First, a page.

A family

Living with Home Fire Sprinklers - It's Easy!

It’s Wednesday and today’s Home Fire Sprinkler Week theme is, It’s Easy to Live with Home Fire Sprinklers. Too often, sprinkler technology is depicted as challenging. But it’s really quite easy to live with home fire sprinklers. The trick is to communicate about how they work. One reason for the confusion is the most common myth - that all sprinklers go off at once. Practical experience debunks this of course, but fire safety educators must ensure the facts are out there. Use our messages today to help your audiences realize that only the sprinkler closest to the fire activates, controlling or putting out the fire. Home fire sprinklers need very little maintenance. Never paint sprinklers or concealing covers. Residents should take a look at their sprinklers and risers occasionally. Make sure nothing is hanging from, covering or blocking sprinklers (such as furniture).  A flow test should be done a couple times a year. The Home Fire Sprinkler Coalition (HFSC) has a big library of free resources for residents, including information for people living in homes protected with sprinklers. As part of your community outreach, share these resources and invite people to visit our website. Any house, any community, any water supply – home fire sprinklers make communities safer for all. It really is easy to live with home fire sprinklers. Please share these messages today. Home Fire Sprinkler Week is co-hosted by HFSC and NFPA. For more information and resources related to today’s theme, visit the HFSC webpage. 

Symposium to Focus on the Fire & Life Safety Ecosystem and How Professionals Can Apply its Principles to Help Solve Today’s Fire Safety Challenges

When NFPA unveiled the Fire & Life Safety Ecosystem in 2018, stakeholders told us they were drawn to the idea. Over the last few years, they’ve asked poignant questions and examined ways they could work more closely together to help minimize risk and prevent loss, injuries, and death from hazards associated with fire, electrical, and other dangers in their communities. This fall, NFPA and the University of Maryland Department of Fire Protection Engineering will co-host their first Ecosystem symposium, inviting professionals from all disciplines to share their knowledge and ideas, and engage in more action-oriented collaboration between groups. From understanding the principles of the Ecosystem to the importance of working collectively, attendees will come away with the understanding and the tools to apply the Ecosystem to the challenges in our modern-day built environment. If you are a researcher, academic, risk manager, code official, engineer, architect, or member of the fire service, or you’re in involved in policy or urban planning, or other related profession, we invite you to attend. The event, which runs from September 28-29, 2022, in College Park, Maryland, also features some special guest speakers, including: John Barylick, Author, KILLER SHOW: The Station Nightclub Fire, America's Deadliest Rock Concert Chris Connealy, former Texas State Fire Marshal Benjamin Ditch, AVP, Sr. Lead Research Engineer, FM Global Professor Margaret Mcnamee, Division of Fire Safety Engineering, Lund University, Sweden Birgitte Messerschmidt, Director, Applied Research Group, NFPA Jim Pauley, NFPA President and CEO The event is limited to 180 participants so reserve your seat today. For more information about the event and to register, visit the University of Maryland event webpage. We look forward to seeing everyone in September!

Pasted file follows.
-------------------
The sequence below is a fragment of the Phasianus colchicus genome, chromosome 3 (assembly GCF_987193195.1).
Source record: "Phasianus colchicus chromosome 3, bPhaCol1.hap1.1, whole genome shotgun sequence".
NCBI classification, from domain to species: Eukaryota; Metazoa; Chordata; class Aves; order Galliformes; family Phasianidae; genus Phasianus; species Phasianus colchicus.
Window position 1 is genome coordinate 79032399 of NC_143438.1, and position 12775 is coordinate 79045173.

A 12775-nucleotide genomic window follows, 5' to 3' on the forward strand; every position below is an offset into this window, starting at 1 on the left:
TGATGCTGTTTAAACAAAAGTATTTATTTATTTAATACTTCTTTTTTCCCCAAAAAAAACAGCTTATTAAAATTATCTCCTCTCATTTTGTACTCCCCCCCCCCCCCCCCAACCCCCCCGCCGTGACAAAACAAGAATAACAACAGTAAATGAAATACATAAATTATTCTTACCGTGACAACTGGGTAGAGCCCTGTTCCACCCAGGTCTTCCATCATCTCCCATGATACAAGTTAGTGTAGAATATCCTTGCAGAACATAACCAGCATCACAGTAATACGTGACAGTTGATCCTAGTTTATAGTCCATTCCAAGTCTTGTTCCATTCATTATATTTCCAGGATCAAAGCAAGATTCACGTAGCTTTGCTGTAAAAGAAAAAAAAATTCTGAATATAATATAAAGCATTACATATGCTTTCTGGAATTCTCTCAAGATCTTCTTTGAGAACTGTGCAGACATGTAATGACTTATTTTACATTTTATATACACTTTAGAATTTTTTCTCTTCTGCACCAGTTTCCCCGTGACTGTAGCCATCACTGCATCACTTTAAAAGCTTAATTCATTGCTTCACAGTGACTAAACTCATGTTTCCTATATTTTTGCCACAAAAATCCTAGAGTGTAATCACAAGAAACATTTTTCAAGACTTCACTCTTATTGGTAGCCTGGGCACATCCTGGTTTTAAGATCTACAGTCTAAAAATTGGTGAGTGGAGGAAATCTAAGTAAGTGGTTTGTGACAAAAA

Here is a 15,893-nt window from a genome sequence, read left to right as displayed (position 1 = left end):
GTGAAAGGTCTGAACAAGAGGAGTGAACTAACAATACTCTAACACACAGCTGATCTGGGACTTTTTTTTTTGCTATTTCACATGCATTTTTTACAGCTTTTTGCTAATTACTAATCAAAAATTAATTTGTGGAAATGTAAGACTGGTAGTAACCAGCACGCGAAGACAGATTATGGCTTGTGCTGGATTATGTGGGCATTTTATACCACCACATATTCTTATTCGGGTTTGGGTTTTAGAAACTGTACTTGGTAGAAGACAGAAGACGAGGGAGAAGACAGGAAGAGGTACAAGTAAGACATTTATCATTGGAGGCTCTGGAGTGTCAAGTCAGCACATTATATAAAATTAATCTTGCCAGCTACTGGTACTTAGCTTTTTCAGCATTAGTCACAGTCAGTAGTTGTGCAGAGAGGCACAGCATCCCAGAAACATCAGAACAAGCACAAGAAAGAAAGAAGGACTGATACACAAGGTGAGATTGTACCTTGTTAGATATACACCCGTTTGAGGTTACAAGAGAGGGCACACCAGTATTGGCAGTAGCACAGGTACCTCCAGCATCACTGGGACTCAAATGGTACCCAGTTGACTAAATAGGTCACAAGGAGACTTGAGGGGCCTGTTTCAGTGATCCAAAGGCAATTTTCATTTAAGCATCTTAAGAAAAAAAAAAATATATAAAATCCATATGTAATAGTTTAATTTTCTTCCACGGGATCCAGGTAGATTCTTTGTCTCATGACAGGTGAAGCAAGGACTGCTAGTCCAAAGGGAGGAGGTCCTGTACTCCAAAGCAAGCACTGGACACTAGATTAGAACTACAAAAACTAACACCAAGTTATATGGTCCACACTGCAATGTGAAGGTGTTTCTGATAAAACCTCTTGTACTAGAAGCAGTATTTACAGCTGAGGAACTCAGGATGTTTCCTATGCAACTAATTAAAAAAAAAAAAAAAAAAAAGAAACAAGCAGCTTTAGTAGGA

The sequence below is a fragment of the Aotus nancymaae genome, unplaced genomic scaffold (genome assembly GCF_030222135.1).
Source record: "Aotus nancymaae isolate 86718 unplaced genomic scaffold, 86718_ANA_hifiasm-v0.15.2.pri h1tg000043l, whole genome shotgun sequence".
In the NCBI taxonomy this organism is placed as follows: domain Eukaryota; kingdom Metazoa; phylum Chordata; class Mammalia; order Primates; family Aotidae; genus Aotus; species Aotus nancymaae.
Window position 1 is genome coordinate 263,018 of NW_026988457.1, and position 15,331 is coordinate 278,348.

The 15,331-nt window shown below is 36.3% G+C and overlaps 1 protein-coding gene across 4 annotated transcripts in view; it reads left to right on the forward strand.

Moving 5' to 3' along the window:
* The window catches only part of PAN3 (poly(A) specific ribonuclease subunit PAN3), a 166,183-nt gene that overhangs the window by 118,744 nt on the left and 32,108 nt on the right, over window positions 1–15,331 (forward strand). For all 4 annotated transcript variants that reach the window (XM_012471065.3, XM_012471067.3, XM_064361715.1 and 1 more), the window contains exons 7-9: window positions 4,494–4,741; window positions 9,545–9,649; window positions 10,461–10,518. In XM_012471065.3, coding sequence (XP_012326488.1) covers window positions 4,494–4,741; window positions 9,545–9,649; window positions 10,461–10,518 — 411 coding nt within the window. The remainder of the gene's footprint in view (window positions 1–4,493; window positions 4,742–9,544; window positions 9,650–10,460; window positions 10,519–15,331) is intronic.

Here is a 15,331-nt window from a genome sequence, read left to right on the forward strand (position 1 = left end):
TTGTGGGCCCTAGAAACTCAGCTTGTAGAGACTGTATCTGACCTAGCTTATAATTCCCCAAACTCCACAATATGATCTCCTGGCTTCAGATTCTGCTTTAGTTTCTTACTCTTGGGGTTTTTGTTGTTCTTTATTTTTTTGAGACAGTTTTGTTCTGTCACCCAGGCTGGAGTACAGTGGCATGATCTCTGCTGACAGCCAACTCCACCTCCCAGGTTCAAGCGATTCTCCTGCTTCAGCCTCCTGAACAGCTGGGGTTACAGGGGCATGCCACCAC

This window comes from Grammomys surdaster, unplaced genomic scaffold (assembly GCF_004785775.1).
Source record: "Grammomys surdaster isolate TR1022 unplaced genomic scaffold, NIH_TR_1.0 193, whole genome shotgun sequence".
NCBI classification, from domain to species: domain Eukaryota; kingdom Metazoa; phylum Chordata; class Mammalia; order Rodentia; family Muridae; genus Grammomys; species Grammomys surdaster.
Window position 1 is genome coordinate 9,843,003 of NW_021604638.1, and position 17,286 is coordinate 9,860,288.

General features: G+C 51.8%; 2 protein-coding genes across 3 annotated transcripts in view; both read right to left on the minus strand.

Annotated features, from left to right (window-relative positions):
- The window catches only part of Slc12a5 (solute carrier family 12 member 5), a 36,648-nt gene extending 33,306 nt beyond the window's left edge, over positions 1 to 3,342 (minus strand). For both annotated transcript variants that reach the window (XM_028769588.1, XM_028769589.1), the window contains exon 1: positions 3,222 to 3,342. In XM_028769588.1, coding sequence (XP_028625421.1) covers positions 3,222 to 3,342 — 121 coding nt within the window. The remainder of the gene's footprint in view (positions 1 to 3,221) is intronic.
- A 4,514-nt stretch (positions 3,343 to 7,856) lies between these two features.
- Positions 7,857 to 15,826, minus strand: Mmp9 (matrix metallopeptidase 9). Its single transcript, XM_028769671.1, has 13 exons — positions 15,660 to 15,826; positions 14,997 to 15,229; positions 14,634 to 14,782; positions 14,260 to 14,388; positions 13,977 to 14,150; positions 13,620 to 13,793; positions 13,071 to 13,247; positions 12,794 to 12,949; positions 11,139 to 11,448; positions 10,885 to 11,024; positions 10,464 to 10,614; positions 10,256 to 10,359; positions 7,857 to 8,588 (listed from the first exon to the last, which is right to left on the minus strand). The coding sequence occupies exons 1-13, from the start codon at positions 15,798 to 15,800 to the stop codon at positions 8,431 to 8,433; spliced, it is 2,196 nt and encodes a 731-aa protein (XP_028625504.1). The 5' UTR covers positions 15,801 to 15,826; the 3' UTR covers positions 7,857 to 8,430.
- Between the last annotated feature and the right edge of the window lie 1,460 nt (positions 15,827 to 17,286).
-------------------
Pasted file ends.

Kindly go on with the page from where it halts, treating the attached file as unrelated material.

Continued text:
Aerial view of neighborhood
1 2 3 ... 17

Latest Articles